The Boy Who Cried 'Code'

September 12, 2013
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Sweat accumulated on my palms as I sat in a cold, plastic chair while I pondered how I would hurdle past this dilemma. My programming teacher, Mr. Welch, was contentedly at his desk reading through the local newspaper. At a glance, he did not appear to be intimidating whatsoever seeing as how he was a man of short stature. However, his crystal blue eyes could penetrate brick walls and always sent chills running down a student’s spine. I gazed over at his desk, ensuring I did not make eye contact with him, as he directed his attention towards me.

“Can I help you?” asked Mr. Welch.

“I don’t believe so. I’m stuck on this one part of the test though,” I replied while I turned towards my monitor which displayed a myriad of colorful code, “I am still trying to come up with some ideas for the problem at hand.”

I was in Programming 101, learning to utilize and memorize Java code as part of the class. And the test was impossible, I mean, I had never encountered such an overwhelming programming problem until I decided to take my teacher’s Java coding test. I had not a clue in the world as to what I should do next. I exhausted my repertoire of useful code snippets I had learned over the years, but nothing seemed to fix the program on my computer that was broken. Error after error, I spent many minutes wondering if the best course of action would be to rewrite the entire program from the beginning. I decided to give it a try, seeing as how my time allowed for the test was gradually whittling away and I had not been able to discover any other solutions.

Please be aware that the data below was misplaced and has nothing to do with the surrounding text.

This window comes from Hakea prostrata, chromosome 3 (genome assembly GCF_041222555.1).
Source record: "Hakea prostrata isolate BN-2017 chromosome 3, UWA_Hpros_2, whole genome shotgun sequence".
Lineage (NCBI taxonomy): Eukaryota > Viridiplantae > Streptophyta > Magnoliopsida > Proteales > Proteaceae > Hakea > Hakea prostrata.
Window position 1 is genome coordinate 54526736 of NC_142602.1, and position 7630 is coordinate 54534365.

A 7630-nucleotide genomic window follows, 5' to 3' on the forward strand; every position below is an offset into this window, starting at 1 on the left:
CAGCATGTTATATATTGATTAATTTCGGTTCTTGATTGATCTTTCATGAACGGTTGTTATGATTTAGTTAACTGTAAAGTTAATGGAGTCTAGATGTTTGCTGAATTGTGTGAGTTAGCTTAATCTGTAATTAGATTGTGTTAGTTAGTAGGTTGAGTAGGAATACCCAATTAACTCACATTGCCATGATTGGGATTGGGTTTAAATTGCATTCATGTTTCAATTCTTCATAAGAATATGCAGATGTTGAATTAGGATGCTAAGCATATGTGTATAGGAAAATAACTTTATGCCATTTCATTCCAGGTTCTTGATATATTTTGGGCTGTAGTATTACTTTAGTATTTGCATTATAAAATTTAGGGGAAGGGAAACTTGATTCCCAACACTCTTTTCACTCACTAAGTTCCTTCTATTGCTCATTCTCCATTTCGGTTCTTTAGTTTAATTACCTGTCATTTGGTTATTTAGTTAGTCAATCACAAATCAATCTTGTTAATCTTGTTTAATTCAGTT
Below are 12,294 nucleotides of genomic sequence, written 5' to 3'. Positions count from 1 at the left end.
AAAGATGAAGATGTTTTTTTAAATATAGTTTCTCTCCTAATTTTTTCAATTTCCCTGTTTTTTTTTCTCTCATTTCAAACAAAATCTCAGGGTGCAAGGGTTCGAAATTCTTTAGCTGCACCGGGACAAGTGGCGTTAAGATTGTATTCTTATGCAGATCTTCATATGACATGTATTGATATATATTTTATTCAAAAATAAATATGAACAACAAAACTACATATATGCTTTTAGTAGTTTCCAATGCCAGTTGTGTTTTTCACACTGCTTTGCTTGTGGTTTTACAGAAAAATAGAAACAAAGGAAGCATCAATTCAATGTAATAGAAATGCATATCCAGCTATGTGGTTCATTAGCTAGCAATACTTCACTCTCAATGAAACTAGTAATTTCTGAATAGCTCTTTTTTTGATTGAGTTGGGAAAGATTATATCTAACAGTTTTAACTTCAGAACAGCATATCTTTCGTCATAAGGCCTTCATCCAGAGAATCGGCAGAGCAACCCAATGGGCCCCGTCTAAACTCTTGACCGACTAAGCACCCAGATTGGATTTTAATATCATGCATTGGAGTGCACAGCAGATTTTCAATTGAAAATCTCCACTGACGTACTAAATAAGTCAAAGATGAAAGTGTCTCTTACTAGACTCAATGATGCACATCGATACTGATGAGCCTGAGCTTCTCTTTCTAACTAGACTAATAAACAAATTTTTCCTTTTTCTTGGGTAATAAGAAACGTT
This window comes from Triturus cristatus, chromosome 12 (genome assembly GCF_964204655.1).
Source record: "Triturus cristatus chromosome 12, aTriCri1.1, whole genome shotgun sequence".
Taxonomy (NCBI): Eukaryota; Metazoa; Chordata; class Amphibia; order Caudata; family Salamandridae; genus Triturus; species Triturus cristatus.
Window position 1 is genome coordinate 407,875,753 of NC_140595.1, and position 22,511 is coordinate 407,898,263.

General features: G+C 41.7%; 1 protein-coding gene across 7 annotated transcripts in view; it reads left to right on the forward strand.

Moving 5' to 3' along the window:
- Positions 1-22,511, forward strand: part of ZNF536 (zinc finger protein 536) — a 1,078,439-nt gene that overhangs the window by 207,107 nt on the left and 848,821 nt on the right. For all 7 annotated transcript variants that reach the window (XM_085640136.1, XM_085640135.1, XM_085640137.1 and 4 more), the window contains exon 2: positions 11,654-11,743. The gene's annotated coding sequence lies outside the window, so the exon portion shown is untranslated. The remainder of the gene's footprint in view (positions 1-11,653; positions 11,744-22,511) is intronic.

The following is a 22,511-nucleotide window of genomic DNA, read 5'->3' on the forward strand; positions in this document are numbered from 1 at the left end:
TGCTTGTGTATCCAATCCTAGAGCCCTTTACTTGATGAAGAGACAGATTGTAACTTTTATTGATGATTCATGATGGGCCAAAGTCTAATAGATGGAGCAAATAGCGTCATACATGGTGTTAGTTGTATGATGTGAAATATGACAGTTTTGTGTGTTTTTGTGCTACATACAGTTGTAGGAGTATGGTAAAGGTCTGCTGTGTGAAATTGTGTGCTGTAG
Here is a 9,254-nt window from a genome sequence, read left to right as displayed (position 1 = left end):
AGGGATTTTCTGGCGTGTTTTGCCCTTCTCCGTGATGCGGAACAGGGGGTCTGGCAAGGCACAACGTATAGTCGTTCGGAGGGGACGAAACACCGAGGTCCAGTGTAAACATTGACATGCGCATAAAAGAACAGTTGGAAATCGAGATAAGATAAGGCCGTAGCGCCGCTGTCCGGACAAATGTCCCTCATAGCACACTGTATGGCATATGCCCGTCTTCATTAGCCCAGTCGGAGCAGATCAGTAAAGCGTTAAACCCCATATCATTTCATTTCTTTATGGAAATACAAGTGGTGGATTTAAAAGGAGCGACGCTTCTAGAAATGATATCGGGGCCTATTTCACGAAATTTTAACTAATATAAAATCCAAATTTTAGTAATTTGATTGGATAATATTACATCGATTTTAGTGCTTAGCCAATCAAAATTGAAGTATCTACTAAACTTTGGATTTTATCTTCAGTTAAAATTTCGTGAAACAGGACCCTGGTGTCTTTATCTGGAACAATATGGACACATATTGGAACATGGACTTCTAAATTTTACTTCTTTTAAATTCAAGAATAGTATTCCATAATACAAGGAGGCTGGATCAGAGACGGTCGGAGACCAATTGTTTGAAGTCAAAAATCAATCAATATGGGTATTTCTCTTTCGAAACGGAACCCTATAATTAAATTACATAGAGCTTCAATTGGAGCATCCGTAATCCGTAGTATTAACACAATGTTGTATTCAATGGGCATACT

Putting my seemingly amazing idea to work, my newly acquired issue turned into a race against the clock. I had little over an hour to finish crafting and compiling a program which, for a young developer such as myself, was a daunting task. My fingers glided over the smooth, black keys on the keyboard in front of me. I become conscious of the fact that I was holding my breath for an extended period of time and my heart was pounding rapidly as I typed out the program I deemed to be worthy of a grade. I felt extremely nervous as this test grade reflected my ability to use Java code as a programmer.

With only a few minutes left to spare, I clicked submit at the bottom of the test to send my assignment to my teacher. I swallowed the lump that had built up in my throat and took a deep breath to calm myself as I stood up, pushed my chair in, and strolled out of the dimly lit schoolroom.

Impatiently awaiting my test results, I began to second guess myself, wondering if the way I approached the problem at first was incorrect. This self-doubt turned into stress as the days flew by and I still had yet to receive my evaluation for the assessment I had so worriedly submitted.

After a long while, I received an email regarding the test results. I had failed the Java program test. The score I achieved was less than proficient and I read my instructor’s comments in the body of the message to comprehend why I scored so low.

Apparently, I had approached the situation correctly. However, rushing my typing created many mistakes in the lines of code I produced and that was a huge factor in why I scored so terribly. In fact, my teacher noted that if I had taken my time to review my own work before I had submitted it, I would have been able to catch many of those mistakes myself and correct them for a much higher grade.

After all of this, I learned through my colossal disaster in the programming class that one must always take time to evaluate their own work. Without performing such a simple task, regardless of the occupation or situation, an individual might find themselves with issues and complications that could have been easily avoided. Never again shall I ever find myself in such a precarious predicament.

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SunLuver said...
Sept. 19, 2013 at 3:20 pm
Very nice! Although I think that some commas were misplaced throughout. Go through and slowly check each comma placement! :)
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